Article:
Ronda Rousey came into MMA like a bat out of hell. Not so much fast out of the gate as crashing through it. Her judo background, natural athletic ability, and deadly trade-mark arm-bar had her so far ahead of the curve, it was almost unthinkable that she would ever lose. Surely, anyone who had such an incredible head start in the sport would always run ahead of the pack. No matter how good the other girls got, Rousey would develop into an even better fighter.
At least, that’s what many of us expected.
The “Baddest Woman on the Planet” was what she was, right up until she wasn’t. Most will tell you that moment came at the aforementioned UFC 193. If you were paying close attention, however, it came a wee bit earlier: UFC 190. Rousey’s final win, over Bethe Correia in Rio de Janeiro, was her undoing. It shattered the mystique.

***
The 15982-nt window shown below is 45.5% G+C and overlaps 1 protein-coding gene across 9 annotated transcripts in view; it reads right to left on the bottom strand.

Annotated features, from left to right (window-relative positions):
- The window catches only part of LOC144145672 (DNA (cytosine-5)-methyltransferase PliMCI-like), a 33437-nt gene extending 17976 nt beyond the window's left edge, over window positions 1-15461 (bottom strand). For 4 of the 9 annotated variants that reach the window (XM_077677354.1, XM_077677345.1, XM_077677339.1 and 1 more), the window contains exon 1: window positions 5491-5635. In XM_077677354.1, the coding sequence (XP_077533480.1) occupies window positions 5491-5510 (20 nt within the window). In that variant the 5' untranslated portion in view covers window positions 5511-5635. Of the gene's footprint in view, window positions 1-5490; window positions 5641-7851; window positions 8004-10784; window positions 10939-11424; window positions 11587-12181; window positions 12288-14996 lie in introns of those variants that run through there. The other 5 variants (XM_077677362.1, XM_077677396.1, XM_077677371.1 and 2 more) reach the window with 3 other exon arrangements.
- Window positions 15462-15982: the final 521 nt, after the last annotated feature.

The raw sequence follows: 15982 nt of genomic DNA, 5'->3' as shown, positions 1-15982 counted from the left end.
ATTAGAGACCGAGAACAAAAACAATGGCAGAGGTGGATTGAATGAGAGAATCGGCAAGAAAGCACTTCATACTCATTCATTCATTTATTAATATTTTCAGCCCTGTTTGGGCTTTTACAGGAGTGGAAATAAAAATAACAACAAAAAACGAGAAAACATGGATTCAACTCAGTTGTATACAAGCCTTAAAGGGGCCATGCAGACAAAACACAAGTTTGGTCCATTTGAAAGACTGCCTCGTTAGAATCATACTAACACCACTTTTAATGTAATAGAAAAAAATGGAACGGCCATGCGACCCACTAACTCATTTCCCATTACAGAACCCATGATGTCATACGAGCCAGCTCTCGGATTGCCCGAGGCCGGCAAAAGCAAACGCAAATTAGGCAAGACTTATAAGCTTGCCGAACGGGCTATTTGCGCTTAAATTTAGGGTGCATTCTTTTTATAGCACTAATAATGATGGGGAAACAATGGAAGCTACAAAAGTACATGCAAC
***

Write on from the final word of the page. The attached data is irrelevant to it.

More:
UFC 190 marked Rousey’s third victory by KO/TKO, but the first in a fight where she really participated in a stand-up battle. And while she won that night, Ronda Rousey was exposed. Her footwork was sloppy, her head movement stiff. She had enough — spurred on by a genuine grudge against Correia, who had defeated two of Rousey’s stablemates in the Four Horsewomen — to knock the Brazilian senseless. But anyone watching that fight also saw how green her striking was.
Shadowboxing memes notwithstanding, Rousey’s stand-up was years behind the upper echelon of the division. And once she began running up against fighters who could stave off her judo game, you knew the end was nigh.
Enter Holly Holm. Holm was the prospect many tabbed as a Rousey beater. She was a decorated boxing champ. Yet her debut in the UFC was a ho-hum split decision against Raquel Pennington. By the time she beat Marion Reneau and was granted a shot at the seemingly unstoppable ‘Rowdy’ Ronda Rousey, many were of the mistaken belief that she was simply the next arm-bar victim. Holm was a boxer, what would happen when they went to the ground?